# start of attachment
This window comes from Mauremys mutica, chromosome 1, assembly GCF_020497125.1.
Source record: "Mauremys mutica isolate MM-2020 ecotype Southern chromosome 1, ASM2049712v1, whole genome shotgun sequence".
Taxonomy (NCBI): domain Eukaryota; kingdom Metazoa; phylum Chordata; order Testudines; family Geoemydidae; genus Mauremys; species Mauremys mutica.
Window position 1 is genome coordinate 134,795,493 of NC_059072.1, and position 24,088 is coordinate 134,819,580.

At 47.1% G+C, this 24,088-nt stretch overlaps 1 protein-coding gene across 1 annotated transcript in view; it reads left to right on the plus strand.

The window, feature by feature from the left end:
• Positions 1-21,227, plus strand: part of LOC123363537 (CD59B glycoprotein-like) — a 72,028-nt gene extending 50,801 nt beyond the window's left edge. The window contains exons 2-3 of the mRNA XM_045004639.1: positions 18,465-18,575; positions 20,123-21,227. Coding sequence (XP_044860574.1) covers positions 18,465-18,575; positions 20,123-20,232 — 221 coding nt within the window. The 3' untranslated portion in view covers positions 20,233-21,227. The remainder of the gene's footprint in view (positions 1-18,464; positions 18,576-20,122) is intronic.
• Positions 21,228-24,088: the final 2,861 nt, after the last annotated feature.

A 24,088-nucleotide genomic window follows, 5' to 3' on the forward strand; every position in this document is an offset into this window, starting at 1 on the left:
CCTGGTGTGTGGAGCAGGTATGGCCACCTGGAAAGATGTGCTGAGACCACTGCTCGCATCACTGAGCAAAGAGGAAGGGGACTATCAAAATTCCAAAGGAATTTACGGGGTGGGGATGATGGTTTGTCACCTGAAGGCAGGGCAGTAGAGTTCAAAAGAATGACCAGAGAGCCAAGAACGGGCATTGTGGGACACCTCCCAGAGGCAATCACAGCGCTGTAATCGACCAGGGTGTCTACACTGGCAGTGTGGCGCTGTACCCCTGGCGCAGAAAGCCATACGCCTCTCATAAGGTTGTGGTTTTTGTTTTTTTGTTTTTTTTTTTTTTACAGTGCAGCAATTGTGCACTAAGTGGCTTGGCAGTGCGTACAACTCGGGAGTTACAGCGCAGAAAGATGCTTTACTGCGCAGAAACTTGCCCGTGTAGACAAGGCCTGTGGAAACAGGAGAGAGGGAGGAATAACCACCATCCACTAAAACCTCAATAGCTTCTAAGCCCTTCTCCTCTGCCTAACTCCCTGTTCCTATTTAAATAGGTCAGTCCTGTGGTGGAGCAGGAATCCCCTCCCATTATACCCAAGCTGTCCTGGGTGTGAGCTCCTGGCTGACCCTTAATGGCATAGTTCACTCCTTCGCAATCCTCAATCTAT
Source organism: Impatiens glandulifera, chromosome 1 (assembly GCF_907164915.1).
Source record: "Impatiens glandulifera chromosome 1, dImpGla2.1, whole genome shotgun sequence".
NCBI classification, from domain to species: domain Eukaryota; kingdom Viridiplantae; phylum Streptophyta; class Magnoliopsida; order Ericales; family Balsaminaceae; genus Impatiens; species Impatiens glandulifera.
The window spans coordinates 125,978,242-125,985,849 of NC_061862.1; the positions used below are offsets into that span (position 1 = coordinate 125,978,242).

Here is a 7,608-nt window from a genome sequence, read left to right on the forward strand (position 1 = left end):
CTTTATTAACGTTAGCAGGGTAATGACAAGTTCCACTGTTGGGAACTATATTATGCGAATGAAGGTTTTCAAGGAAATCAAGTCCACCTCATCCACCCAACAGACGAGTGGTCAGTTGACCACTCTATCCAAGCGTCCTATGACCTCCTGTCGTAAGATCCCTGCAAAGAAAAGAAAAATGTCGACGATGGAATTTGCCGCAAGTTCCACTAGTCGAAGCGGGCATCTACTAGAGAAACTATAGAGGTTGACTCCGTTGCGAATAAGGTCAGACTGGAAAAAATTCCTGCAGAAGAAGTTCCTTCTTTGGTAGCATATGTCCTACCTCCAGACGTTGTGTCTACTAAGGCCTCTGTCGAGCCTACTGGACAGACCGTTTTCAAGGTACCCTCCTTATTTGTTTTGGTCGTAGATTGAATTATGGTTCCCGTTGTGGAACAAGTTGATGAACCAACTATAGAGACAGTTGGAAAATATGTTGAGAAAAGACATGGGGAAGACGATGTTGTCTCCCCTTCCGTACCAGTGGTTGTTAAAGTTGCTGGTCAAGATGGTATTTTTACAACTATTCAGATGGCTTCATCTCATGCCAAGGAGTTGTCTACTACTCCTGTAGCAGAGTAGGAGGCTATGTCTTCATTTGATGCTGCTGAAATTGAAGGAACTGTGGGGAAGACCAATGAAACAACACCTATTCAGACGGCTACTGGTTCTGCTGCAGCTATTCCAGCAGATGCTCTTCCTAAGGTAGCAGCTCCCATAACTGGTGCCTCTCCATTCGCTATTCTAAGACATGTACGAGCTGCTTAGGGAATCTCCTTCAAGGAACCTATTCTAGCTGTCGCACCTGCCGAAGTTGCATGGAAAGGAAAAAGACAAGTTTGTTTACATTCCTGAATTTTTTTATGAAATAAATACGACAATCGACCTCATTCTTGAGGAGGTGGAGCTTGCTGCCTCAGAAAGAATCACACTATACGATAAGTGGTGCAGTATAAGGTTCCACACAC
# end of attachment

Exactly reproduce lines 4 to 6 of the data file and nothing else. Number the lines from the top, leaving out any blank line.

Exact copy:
Window position 1 is genome coordinate 134,795,493 of NC_059072.1, and position 24,088 is coordinate 134,819,580.

At 47.1% G+C, this 24,088-nt stretch overlaps 1 protein-coding gene across 1 annotated transcript in view; it reads left to right on the plus strand.

The window, feature by feature from the left end: